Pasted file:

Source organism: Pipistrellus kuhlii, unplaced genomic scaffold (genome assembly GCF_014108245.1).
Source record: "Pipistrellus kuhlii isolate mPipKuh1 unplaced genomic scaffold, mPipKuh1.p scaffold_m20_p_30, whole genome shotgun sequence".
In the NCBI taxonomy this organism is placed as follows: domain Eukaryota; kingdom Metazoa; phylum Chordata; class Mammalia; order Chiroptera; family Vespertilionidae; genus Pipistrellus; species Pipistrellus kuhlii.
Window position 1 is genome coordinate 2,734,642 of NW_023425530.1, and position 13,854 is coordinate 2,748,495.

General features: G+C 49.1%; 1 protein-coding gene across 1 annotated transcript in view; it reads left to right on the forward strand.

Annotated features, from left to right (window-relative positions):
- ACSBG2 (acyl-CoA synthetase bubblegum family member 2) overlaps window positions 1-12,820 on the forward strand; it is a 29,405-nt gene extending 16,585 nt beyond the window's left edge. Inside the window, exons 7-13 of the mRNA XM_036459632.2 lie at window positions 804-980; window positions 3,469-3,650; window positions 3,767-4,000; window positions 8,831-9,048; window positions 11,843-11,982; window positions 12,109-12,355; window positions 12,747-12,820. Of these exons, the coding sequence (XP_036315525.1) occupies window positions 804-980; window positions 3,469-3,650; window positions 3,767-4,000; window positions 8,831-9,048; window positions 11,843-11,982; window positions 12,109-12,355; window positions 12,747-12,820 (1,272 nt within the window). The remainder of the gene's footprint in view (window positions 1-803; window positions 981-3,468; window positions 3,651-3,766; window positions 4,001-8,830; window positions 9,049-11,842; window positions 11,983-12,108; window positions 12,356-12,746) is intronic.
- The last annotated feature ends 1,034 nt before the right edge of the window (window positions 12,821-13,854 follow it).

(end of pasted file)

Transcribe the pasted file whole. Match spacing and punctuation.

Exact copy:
Source organism: Pipistrellus kuhlii, unplaced genomic scaffold (genome assembly GCF_014108245.1).
Source record: "Pipistrellus kuhlii isolate mPipKuh1 unplaced genomic scaffold, mPipKuh1.p scaffold_m20_p_30, whole genome shotgun sequence".
In the NCBI taxonomy this organism is placed as follows: domain Eukaryota; kingdom Metazoa; phylum Chordata; class Mammalia; order Chiroptera; family Vespertilionidae; genus Pipistrellus; species Pipistrellus kuhlii.
Window position 1 is genome coordinate 2,734,642 of NW_023425530.1, and position 13,854 is coordinate 2,748,495.

General features: G+C 49.1%; 1 protein-coding gene across 1 annotated transcript in view; it reads left to right on the forward strand.

Annotated features, from left to right (window-relative positions):
- ACSBG2 (acyl-CoA synthetase bubblegum family member 2) overlaps window positions 1-12,820 on the forward strand; it is a 29,405-nt gene extending 16,585 nt beyond the window's left edge. Inside the window, exons 7-13 of the mRNA XM_036459632.2 lie at window positions 804-980; window positions 3,469-3,650; window positions 3,767-4,000; window positions 8,831-9,048; window positions 11,843-11,982; window positions 12,109-12,355; window positions 12,747-12,820. Of these exons, the coding sequence (XP_036315525.1) occupies window positions 804-980; window positions 3,469-3,650; window positions 3,767-4,000; window positions 8,831-9,048; window positions 11,843-11,982; window positions 12,109-12,355; window positions 12,747-12,820 (1,272 nt within the window). The remainder of the gene's footprint in view (window positions 1-803; window positions 981-3,468; window positions 3,651-3,766; window positions 4,001-8,830; window positions 9,049-11,842; window positions 11,983-12,108; window positions 12,356-12,746) is intronic.
- The last annotated feature ends 1,034 nt before the right edge of the window (window positions 12,821-13,854 follow it).